Defendants in investment fraud case deny insider trading

Although prosecutors are celebrating the recent conviction of two former Wall Street money managers in an insider trading case, there will likely be an appeal. Both defendants have steadfastly denied their guilt regarding the federal criminal charges brought against them and called into question the integrity of witnesses who offered testimony at the trial.

The federal government has brought a series of high-profile fraud cases against investment fund managers in recent years, following a lengthy investigation into alleged criminal activity at major banks, hedge funds and securities companies.

The case against Anthony Chiasson, the co-founder of Level Global Investors, and Todd Newman, an ex-fund manager at Diamondback Capital Management, differs in some material details from many of the cases already tried in the Federal District Court in Manhattan.

For starters, and in lieu of making a deal with prosecutors, both Chiasson and Newman have strenuously fought the charges of fraud and conspiracy against them from the outset, maintaining that they never knowingly made securities trades based on proprietary information not known to the general public.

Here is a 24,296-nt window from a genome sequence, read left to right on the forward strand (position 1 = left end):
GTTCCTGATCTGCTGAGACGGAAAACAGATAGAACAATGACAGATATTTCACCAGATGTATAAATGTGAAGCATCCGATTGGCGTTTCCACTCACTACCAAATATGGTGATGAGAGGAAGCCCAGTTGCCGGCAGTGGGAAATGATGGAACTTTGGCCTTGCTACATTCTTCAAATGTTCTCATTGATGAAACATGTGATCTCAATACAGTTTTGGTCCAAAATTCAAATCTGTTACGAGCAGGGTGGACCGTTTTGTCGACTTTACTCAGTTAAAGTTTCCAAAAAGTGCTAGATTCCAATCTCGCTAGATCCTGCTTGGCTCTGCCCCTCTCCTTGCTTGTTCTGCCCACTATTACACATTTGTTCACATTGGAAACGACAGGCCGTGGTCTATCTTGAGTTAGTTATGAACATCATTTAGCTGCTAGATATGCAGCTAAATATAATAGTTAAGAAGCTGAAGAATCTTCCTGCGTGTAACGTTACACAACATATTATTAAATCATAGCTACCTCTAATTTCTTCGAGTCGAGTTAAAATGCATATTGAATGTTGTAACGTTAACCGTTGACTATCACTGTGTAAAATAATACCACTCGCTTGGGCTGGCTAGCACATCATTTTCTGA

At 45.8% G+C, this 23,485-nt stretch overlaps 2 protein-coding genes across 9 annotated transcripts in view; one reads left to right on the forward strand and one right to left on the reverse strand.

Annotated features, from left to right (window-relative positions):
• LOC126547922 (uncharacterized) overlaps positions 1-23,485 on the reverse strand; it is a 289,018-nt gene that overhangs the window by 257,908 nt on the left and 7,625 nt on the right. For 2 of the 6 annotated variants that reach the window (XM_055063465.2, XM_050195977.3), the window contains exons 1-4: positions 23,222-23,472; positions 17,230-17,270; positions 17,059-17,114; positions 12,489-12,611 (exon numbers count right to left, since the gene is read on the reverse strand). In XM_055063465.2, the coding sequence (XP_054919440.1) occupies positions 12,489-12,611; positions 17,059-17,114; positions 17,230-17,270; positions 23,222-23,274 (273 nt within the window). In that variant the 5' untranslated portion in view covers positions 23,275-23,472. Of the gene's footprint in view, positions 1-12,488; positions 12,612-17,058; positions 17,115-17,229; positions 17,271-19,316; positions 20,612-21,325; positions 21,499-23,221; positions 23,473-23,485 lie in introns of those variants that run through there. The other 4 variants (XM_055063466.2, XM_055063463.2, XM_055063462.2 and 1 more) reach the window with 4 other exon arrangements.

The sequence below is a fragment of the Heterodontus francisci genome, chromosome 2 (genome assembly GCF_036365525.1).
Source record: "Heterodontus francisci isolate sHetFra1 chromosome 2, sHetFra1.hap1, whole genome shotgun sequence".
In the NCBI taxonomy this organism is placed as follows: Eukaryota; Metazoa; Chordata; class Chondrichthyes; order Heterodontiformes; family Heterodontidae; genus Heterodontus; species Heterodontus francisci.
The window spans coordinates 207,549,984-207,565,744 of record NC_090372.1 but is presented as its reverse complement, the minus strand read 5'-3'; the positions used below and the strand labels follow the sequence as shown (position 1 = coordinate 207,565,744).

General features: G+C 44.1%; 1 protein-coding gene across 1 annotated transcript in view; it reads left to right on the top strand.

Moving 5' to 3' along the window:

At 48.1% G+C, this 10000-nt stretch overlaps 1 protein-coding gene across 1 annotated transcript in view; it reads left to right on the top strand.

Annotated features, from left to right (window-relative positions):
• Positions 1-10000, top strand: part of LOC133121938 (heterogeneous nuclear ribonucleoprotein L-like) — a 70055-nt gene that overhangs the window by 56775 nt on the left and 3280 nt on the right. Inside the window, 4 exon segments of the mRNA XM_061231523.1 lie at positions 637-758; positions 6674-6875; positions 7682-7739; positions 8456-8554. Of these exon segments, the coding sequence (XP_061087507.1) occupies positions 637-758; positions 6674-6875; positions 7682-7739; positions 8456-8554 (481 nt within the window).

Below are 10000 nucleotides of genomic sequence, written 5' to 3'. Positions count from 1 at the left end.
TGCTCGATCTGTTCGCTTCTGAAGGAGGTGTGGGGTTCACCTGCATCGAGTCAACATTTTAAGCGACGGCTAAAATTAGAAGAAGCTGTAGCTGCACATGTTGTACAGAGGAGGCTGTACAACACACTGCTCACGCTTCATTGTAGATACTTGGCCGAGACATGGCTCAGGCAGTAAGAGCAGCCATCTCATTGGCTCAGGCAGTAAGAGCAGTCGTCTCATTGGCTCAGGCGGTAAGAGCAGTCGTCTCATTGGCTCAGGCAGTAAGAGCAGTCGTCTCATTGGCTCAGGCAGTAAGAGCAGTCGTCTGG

Second, there was no wiretap evidence against the defendants, with taped recordings played for jurors featuring centrally at many of the previous trials. Instead, the government relied heavily on the testimony of two former associates, whose credibility has been strongly attacked by the defense. Those men say they passed along inside tips to Chiasson and Newman.

Those witnesses were portrayed in court as “pliant cooperators” who were working closely with prosecutors in hopes of sentencing mitigation for their own acts of wrongdoing. Both defendants told the court that they had simply assumed that the information provided by the two witnesses — traders at Level Global and Diamondback, respectively — was derived from their professional research and not from secret contacts within companies that were eventually traded on.

Sentencing is set for April 19, 2013.

Source: New York Times, “2 former hedge fund managers found guilty in insider trading case,” Peter Lattman and William Alden, Dec. 17, 2012